Wednesday, December 23, 2009

2 states — the story of my marriage

-By Swetha Amit
http://domain-b.com/goodlife/Read/20091222_my_marriage.html
Cross-cultural conflicts are no mystery to the inhabitants of the Indian subcontinent. It is a ever-present reality. Chetan Bhagat’s latest book “2 states — the story of my marriage” deals with this issue. Partly autobiographical, the tale of two people belonging to two different states and communities is weaved together with instances from the author’s own life to come up as yet another bestseller.

Chetan Bhagat’s fourth book is the tale of a Punjabi lad Krish and South Indian lass Ananya and how they fall in love and get married. However, things are not simple as that. From being classmates at IIM Ahmedabad, their relationship traverses the stages of friendship, passion and love to the decision to get married, but they have to overcome the ultimate test, staunch opposition to their union from their respective parents. Whether their love proves strong enough to win over their families is what forms a major part of the narrative.

The book is divided into acts pertaining to unique experiences of the protagonist in the cities of Ahmedabad, Delhi, Chennai and Goa. With doses of subtle sarcasm, Bhagat manages to provide an interesting perspective to a common problem faced by youngsters today, familial opposition when marrying out of community and interstate. The reluctance of people of different states to bridge cultural differences between them even as India progresses towards becoming a world power is subtly brought out.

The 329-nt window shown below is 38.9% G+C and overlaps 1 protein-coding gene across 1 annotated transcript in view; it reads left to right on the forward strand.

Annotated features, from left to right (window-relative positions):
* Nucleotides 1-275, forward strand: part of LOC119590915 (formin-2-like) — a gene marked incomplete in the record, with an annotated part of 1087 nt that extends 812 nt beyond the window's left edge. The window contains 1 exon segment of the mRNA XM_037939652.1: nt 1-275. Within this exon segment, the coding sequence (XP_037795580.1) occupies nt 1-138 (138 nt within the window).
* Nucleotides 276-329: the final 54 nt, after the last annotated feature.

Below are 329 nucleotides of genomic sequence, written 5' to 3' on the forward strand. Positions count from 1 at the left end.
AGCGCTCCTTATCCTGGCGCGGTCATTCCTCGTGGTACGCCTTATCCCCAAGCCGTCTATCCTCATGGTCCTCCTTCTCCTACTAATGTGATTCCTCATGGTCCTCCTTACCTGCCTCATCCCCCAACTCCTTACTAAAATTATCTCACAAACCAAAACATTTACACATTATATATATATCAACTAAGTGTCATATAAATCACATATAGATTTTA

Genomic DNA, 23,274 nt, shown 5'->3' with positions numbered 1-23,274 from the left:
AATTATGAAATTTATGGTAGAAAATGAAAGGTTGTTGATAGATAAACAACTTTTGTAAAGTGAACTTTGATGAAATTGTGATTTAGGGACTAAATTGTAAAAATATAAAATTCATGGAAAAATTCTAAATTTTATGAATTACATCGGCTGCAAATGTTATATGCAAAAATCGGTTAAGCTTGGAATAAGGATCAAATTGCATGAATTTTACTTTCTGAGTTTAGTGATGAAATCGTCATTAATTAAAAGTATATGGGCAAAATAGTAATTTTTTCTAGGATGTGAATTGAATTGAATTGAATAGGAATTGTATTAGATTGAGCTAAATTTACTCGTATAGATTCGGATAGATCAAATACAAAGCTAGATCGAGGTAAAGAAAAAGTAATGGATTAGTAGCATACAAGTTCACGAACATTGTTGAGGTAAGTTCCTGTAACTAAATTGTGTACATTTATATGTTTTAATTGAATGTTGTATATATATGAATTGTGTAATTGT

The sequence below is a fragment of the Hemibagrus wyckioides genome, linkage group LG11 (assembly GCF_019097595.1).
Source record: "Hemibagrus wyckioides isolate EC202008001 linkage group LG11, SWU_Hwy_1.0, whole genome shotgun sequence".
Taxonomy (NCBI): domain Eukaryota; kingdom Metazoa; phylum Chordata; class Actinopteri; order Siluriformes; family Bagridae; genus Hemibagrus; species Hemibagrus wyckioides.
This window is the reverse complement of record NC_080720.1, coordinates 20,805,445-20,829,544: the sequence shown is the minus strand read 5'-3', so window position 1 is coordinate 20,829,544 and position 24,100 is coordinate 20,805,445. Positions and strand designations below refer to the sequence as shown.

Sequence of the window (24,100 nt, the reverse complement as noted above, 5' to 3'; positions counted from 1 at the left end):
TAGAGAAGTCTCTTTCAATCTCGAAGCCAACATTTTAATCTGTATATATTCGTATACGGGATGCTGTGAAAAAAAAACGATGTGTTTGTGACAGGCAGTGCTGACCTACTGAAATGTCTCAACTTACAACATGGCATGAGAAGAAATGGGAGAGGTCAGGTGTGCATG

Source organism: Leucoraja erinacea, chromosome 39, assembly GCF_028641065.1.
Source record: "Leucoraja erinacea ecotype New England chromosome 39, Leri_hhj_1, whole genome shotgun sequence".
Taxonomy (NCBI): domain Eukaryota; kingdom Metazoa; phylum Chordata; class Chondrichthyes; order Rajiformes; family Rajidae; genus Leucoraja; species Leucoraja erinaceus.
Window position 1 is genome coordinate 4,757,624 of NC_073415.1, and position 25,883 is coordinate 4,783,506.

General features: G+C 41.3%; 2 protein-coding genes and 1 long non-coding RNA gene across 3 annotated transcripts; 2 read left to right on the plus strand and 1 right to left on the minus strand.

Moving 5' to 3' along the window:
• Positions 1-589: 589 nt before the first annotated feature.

Straight from the heart, the book proves to be realistic in a hilarious way. The author's slightly wicked sense of humour underlying the narrative at various places serves to exhibit real-life situations with authenticity and sincerity — “When people land at Chennai airport, they exchange smiles and proceed gently to the car park. At Delhi, there is a traffic jam of people hugging each other to death.” Also, one cannot ignore the delightful caricaturing of typical Indian stereotypes.

Written in a simple style similar to his earlier works, this book is bound to appeal to the masses as one can easily relate to the storyline and incidents described in the book. Those who enjoyed reading “Five point someone” will like this as well. The book proves to be an easy read — both on the minds and the wallets of the readers.

Labels:

4 Comments:

Blogger A New Beginning said...

Thanks for the review Swetha, will get it soon :) Merry Christmas!!!!!!!

7:13 PM  
Blogger Whirlwind said...

Thanks!! Wishing you the same and have a fabulous 2010!

10:03 PM  
Blogger Amritbir Kaur said...

Thanks for your review..I am in the process of reading the book. Almost halfway and am enjoying reading it.

9:52 AM  
Blogger Whirlwind said...

Thanks for your comment Amritbir. Its a light and humourous read!! Do keep visiting!!

9:20 PM  

Post a Comment

Subscribe to Post Comments [Atom]

<< Home